La boheme, Royal Opera House, London
Monday 28 December 2009
This was to have been Piotr Beczala's night – his chance to show off his vibrant top notes and ardent timbre as the romantic lead, Rodolfo, in Puccini's La bohème. But a severe cold, causing him to sound more fuzzy than focused and dulling the gleam of his upper register, forced him to withdraw after a couple of acts.
It can't be easy making your house debut halfway through a performance, but the substitute Rodolfo, Teodor Ilincai, scheduled to sing the role later in the run, seemed admirably poised.
So, though we were deprived of the vocal brilliance for which Beczala has earned a reputation as a hot ticket, all was not lost. Even coming in cold to the gathering dramatic heat of the tavern third act, Ilincai delivered with a sureness of technique and tone.
The Russian soprano Hibla Gerzmava, singing Mimi for the first time at this address, summoned impressive power at the top of her range but was less convincing in portraying the frailty of her character. She played more intuitively to both her opposite tenors than she did to the young Latvian conductor Andris Nelsons, making his first appearance at Covent Garden. Yet, despite some initial wobbles, Nelsons proved that he has the measure of Puccini's often mercurial writing. The orchestra responded with hectic energy to his confident, detailed interpretation.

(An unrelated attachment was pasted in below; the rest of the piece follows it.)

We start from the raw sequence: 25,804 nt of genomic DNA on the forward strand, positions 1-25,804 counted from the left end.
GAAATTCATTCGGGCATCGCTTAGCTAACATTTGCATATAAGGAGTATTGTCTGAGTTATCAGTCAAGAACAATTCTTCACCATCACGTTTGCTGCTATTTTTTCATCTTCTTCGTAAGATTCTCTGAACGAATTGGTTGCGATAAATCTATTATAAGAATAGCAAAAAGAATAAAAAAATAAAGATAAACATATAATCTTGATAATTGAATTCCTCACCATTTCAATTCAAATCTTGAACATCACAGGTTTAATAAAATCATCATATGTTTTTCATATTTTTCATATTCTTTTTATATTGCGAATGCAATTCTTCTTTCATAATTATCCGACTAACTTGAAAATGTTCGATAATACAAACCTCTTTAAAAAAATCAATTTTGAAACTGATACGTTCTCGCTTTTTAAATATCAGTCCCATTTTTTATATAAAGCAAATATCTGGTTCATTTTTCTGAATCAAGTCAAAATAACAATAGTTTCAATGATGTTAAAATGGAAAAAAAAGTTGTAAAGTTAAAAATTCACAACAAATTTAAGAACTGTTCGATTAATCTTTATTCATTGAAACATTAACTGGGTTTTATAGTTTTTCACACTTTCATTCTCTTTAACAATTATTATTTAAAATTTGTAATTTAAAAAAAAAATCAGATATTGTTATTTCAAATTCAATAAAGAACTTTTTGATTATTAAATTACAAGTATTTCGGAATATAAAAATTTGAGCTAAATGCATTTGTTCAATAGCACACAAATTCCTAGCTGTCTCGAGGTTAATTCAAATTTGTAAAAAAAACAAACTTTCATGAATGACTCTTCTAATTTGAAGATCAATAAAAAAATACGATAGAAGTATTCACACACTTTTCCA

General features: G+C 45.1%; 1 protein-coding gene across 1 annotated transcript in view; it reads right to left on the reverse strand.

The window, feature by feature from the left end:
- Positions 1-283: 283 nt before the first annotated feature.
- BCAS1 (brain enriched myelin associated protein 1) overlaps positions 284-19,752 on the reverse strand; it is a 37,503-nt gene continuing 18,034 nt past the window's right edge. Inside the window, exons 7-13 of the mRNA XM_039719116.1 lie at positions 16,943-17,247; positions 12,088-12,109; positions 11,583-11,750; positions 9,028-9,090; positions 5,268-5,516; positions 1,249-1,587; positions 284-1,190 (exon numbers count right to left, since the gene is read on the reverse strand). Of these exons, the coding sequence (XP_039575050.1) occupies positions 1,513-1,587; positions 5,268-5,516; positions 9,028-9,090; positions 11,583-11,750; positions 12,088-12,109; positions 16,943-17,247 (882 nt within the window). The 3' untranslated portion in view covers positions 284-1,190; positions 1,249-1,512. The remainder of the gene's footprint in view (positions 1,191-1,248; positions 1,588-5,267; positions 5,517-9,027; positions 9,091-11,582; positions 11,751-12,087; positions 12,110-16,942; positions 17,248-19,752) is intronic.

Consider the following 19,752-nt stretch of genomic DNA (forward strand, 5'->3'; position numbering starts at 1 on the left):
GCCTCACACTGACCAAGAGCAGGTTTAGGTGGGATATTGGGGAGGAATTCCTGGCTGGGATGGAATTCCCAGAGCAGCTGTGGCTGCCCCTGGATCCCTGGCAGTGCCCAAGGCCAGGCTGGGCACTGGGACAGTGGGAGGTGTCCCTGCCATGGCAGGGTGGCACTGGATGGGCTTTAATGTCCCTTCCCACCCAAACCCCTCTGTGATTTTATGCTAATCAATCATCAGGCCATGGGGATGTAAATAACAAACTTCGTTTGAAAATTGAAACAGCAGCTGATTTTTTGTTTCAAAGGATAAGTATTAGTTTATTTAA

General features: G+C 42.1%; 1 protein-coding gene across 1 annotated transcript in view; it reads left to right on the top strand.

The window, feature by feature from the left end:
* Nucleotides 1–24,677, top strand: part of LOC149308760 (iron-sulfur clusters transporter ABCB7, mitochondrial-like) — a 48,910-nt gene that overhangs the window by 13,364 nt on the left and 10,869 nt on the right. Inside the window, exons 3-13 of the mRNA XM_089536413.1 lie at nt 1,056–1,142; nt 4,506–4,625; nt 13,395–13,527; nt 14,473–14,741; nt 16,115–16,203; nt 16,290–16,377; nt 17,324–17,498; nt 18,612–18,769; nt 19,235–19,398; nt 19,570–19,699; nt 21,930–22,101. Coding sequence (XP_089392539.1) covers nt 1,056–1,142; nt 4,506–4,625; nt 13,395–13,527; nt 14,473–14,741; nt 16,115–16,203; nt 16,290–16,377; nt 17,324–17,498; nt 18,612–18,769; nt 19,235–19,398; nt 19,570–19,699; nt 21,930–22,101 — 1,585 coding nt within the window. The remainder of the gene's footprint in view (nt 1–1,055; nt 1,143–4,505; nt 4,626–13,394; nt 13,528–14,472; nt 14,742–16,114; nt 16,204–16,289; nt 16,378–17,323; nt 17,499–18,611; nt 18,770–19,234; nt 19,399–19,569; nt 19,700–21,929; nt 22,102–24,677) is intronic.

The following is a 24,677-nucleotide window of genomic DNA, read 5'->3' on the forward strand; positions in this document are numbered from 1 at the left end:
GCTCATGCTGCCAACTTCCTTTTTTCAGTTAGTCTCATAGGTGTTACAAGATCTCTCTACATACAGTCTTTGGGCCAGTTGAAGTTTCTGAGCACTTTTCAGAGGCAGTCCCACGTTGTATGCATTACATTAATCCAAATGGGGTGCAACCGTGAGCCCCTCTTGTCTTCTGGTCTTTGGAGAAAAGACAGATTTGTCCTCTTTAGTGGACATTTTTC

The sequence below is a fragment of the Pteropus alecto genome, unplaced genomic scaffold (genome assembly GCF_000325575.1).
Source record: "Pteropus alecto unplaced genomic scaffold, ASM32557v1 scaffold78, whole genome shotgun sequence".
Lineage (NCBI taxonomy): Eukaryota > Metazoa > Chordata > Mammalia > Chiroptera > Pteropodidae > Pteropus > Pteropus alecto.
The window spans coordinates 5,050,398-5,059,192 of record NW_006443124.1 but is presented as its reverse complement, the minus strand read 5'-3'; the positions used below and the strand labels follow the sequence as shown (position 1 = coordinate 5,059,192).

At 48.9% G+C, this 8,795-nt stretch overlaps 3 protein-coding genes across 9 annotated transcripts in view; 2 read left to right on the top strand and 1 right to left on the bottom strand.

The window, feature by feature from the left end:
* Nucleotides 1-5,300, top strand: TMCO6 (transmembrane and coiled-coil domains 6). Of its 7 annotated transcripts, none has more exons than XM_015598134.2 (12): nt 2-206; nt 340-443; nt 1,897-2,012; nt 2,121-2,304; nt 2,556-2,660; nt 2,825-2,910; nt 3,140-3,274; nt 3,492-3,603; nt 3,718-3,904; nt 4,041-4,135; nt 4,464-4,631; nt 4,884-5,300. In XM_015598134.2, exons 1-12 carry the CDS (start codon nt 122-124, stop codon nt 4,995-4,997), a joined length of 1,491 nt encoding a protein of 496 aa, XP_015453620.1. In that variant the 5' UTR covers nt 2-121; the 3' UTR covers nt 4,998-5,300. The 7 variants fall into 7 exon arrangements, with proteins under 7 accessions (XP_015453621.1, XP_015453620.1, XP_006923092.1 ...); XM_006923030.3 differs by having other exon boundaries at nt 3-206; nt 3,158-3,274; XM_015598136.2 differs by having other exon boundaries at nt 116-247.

The Italian Gabriele Viviani, also new to the Royal Opera, brought a slightly subdued passion to Marcello, while Inna Dukach's vocally rounded Musetta was in danger of appearing stridently over-excited rather than seductive. The rest of the large cast is strong, the bohemian friends providing characterful ensemble backing with Kostas Smoriginas producing a textured "coat aria", and Jacques Imbrailo as a lively Schaunard. Donald Maxwell presents an unusually spry portrayal of the elderly sexual predator Alcindoro.
Julia Trevelyan Oman's painterly designs contain abundantly atmospheric detail, like a fascinating mural deepened by layers of grime and varnish. Adding to the colourfully populated scenes, the innumerable extras – from barrow boys and waiters to the canine show-stealer, Pickle the white German spitz – played their parts with abundant spirit. In the end this Bohème wasn't unutterably moving. But it was engaging enough, thanks in no small way to director John Copley's unerring stage sense and the durability of his classic 1974 production.
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